Description of original award (Fiscal Year 2018, $150,000)
Smokeless powders are a key element of modern ammunitions as well as a common energetic charge used in improvised explosive devices (IEDs), e.g. pipe bombs and pressure cooker IEDs. Smokeless powder particles, either unburned or partially burned, and burned smokeless powder residues (SPR) may be recovered following a shooting or explosive event. Smokeless powders and SPRs may be analyzed to establish chemical profiles based on the organic composition, which may then have the potential to differentiate samples. This analysis would allow for the establishment of a link between a known smokeless powder, e.g. sample from a suspect's home, and unknown smokeless powder, e.g. sample from a crime scene, thereby allowing for the identification of a potential smokeless powder source or connection between a suspect to a crime.
Gas chromatography - mass spectrometry (GC-MS) is a common, but time intensive, technique for smokeless powder analysis. Direct analysis in real time - mass spectrometry (DART-MS) offers a rapid analytical technique that may provide an alternative to GC-MS. A rapid technique could reduce case backlogs by offering greater throughput and increased efficiency. However, studies are necessary in which DART-MS is evaluated alongside traditional means of analysis, e.g. GC-MS, before DART-MS may be implemented in regular case work for smokeless powder analysis.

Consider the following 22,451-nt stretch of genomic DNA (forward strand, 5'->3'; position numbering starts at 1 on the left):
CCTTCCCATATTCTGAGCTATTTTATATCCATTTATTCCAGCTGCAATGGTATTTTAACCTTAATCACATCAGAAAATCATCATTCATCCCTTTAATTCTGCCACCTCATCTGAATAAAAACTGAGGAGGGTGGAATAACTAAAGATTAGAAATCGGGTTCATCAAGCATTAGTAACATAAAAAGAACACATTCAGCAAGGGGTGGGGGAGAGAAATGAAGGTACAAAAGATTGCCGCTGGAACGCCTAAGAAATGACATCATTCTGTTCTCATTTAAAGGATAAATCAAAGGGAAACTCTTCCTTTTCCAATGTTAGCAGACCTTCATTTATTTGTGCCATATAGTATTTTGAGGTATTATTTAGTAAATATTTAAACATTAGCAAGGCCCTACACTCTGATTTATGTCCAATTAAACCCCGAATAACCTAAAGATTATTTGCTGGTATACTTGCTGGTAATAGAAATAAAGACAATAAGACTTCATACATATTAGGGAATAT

The primary objective of this research is to compare unburned smokeless powders to SPR, i.e. pre-burn to post-burn, to determine if there is a potential to connect the SPR to the pre-burn smokeless powder. The secondary objective of this research is to offer a critical comparison of GC-MS and DART-MS for smokeless powder and SPR analysis. The research will be completed in four major milestones. First, pre-burn smokeless powders will be analyzed and characterized via GC-MS and DART-MS to identify unique organic constituents. In the second phase, SPRs will be generated in lab to allow for the identification of compounds indicative of SPR via GC-MS and DART-MS.
Following in-lab experiments, real world shooting experiments will be conducted. Organic gunshot residue (OGSR) will be generated by firing of ammunition; firing experiments will be conducted in collaboration with the University of Central Florida Police Department. OGSR will then be characterized similarly to in-lab SPRs. Finally, chemometric methods will be applied to statistically determine the correlation between pre- and post-burn organic smokeless powder components.
"Note: This project contains a research and/or development component, as defined in applicable law," and complies with Part 200 Uniform Requirements - 2 CFR 200.210(a)(14).
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